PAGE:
1 Department of Bioscience - Center for Geomicrobiology, Department of Bioscience, Science and Technology, Aarhus University2 Department of Bioscience - Microbiology, Department of Bioscience, Science and Technology, Aarhus University3 Department of Bioscience - Center for Geomicrobiology, Department of Bioscience, Science and Technology, Aarhus University4 Department of Bioscience - Microbiology, Department of Bioscience, Science and Technology, Aarhus University
Geochemical observations in marine sediment have recently shown that electric currents may intimately couple spatially separated biogeochemical processes like oxygen reduction at the sediment surface and hydrogen sul-phide oxidation in anoxic layers centimeters below 1. Further experimental studies suggest that the electron conductance is mediated by microorgan-isms. The spatial separation of electron and proton donors and acceptors has major impacts on element cycling by redox processes, pH balances, mineral dissolution/precipitations, and electromigration of ions. The sepa-ration of redox processes leads to formation of electrical fields, which modifies ion transport. The local proton producing and proton consuming half reactions induces pH extremes that accelerate dissolution of iron sul-phides and calcium carbonates in anoxic layers and promotes the formation of Mg-calcite and iron oxides in the oxic zone. Oxygen seems to be the major electron acceptor in the coupled system, and more than 40% of the oxygen consumption can be driven by long distance electron transmission. The major e-donor is sulfide, which is oxidized to sulfate, and iron sulphides are the major sources for sulfide in the system. Long distance electron transmission may flourishes in marine sediments exposed to tran-sient oxygen depletion, leaving distinct signatures of such events in the geological record.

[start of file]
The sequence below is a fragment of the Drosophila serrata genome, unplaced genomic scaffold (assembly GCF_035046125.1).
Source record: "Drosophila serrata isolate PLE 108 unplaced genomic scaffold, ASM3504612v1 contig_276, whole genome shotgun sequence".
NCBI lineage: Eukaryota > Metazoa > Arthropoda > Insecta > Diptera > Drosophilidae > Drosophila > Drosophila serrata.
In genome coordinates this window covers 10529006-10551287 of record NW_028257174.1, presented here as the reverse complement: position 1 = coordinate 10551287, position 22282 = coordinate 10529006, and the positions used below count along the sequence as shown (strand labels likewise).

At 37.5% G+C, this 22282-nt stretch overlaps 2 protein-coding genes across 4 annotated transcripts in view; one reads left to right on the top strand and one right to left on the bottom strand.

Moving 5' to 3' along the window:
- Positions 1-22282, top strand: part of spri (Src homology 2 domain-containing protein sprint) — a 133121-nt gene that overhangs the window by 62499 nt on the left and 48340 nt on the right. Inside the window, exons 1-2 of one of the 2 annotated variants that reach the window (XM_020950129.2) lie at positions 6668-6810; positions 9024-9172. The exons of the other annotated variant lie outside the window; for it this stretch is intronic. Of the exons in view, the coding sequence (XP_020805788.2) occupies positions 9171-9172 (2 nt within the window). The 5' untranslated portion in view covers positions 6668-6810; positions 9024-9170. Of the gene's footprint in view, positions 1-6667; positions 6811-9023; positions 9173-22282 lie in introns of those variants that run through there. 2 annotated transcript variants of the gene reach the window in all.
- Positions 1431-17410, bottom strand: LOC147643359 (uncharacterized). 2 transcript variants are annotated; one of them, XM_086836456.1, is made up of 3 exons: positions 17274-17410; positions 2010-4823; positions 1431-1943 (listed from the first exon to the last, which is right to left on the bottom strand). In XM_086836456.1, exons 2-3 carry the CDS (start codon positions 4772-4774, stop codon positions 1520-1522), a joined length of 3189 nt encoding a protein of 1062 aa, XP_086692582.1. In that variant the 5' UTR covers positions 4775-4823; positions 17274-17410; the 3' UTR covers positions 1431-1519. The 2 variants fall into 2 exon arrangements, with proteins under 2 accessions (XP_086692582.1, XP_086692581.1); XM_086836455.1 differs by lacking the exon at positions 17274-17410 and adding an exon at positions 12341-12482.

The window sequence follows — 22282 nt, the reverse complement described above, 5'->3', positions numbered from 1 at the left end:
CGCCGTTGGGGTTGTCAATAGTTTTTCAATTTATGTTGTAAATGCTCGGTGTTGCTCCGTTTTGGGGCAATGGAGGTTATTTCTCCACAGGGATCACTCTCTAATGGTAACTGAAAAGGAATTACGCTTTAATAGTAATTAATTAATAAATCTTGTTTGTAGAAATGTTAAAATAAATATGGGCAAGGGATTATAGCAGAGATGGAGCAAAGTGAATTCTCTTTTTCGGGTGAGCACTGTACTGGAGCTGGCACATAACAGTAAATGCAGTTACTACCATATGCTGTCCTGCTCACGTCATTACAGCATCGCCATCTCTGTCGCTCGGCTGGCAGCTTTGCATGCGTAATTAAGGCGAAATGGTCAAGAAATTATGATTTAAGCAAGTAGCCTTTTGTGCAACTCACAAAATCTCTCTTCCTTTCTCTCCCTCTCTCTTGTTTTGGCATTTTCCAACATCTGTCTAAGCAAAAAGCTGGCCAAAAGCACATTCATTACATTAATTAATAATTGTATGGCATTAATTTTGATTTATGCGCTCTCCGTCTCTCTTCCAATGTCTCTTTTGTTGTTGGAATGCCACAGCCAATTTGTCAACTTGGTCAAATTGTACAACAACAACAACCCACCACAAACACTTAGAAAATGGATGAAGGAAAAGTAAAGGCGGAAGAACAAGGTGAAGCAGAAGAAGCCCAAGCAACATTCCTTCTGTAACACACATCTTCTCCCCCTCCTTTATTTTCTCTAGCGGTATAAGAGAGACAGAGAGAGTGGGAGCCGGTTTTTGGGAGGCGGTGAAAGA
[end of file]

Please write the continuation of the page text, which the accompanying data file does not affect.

Main Research Area:
Electron transfer at the microbe-mineral interface, 2012